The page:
Like always.


When they ask –

When they tell me to just stop, I think about the way you wouldn’t spit your gum out on the sidewalk because you read an article once about birds and how they’d see the gum and think it was food and their digestive system would get fucked.


I am not really ready to talk about what happened but I’ll try. There was a lot of blood – some seen, some buried, some scrubbed away with mud. There were a lot of holes in our backyard too – a lot of dust, a lot of prayers, a lot of half-assed attempts to make it to the driveway just in time. I remember the weeds, how they grew in between the bricks. Or maybe they were just pieces of concrete – grey, ugly. And to think that we tried so hard to make everything beautiful, to pretend like we could actually make it to a place where something was finished. Like a house – almost a home, almost something more than a profile picture of something that hurts, like a spider with its pincers in my chest as he or she spins a web.

I will make it out of here.

I will.

I just need time.


Rage is a serpent that coils around our flesh until we begin to look like caricatures. I see you standing there with foam at the corners of your mouth. And I wonder how long we will stay like this, how long our fists can remain clenched before either of us admits defeat.

It’s been years now and my wrists are tired. So are my soles. But I know that neither of us really meant for this to happen. Neither of us really knew what we were doing back then. So, I’m willing to stand here a little bit longer. Or maybe not. Maybe I’d like to call it a draw. Maybe we can say that you beat me to a pulp, blood pouring from a wound an inch or two above my forehead. I’ll say it was something else. I’ll say that I made you angry, that you had no choice, that everything that came before was a reason. But that’s a cliché, isn’t it?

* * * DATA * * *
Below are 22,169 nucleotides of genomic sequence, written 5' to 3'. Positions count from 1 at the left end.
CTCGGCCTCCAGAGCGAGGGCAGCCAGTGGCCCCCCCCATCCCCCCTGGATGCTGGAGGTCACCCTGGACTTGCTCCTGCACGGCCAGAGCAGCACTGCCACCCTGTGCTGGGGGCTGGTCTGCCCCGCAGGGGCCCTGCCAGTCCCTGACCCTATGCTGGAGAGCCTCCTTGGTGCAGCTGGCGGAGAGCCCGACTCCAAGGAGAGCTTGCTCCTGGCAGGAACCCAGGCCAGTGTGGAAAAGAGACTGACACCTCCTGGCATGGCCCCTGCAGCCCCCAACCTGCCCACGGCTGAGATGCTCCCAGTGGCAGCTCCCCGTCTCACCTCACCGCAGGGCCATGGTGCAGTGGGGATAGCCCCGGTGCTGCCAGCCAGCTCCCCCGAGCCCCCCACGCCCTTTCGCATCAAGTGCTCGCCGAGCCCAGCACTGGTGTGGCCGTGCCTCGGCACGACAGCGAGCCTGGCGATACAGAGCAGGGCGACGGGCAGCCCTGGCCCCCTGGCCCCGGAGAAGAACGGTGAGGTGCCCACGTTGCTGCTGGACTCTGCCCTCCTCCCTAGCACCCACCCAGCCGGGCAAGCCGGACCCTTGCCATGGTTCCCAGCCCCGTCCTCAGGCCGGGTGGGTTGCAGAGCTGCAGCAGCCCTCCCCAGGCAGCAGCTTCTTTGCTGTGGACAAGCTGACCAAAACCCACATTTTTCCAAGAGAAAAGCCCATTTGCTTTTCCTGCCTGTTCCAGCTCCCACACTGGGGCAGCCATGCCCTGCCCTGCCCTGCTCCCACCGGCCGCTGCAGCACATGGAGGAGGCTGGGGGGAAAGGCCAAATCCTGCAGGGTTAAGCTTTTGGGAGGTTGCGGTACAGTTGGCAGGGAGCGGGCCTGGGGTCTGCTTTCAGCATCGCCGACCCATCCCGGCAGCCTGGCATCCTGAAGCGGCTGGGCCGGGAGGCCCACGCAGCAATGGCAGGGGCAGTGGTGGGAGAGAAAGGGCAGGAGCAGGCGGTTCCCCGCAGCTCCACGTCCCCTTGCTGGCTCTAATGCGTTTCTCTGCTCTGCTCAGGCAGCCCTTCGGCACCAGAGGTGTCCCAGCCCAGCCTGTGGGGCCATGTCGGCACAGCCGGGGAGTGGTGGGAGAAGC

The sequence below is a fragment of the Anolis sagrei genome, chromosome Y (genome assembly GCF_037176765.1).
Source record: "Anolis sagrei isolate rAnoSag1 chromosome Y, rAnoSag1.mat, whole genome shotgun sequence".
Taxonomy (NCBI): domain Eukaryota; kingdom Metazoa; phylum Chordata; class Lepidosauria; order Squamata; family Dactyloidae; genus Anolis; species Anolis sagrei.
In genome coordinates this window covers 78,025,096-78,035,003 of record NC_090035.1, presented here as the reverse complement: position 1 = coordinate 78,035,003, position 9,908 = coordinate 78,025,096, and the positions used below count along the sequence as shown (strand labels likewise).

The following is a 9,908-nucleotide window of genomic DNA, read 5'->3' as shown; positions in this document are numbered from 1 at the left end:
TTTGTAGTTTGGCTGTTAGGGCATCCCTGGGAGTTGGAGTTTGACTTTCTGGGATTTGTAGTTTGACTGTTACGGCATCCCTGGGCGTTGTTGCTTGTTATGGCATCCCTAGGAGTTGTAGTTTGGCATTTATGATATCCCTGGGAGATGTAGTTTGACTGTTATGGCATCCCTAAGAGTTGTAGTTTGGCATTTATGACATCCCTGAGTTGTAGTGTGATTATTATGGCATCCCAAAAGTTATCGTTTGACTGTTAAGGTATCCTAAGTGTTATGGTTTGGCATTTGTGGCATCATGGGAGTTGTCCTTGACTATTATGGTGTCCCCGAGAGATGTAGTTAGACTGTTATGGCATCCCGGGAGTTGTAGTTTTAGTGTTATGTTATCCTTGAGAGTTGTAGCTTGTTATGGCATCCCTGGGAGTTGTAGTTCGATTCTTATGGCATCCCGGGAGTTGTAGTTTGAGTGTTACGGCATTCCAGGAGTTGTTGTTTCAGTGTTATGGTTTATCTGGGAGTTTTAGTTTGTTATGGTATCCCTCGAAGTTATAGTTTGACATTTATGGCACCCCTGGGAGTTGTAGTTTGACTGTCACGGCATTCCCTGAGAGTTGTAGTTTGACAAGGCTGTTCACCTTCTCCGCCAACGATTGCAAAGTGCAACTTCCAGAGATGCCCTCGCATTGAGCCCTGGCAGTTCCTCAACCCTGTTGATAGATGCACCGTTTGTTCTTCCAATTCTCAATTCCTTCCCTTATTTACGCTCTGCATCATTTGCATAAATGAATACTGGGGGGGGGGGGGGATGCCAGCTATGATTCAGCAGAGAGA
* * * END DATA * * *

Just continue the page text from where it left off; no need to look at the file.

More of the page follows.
I feel the music now, the notes you wanted me to hear. I hear the words inside the strings. I feel the strings inside, each one pulled until I have no choice but to say, “No, I never really wanted to be here. I never really wanted to know what this was like.”

The florescent lights are a poem that I don’t really want to write. Not anymore. Not like this. Not with every scrap of grace cast to the wayside, like we were wading in a community pool and we were stuck near the waves and chlorine clung to the back of our throats like a regret.

And you were always standing there with those quarters, halves, whole of tuna fish sandwiches.

So this is what it’s like to want to know how to go back.

But I wouldn’t know what to say when I got there, maybe, “Hey, it’s been awhile.”

But that’s not the truth and we know it.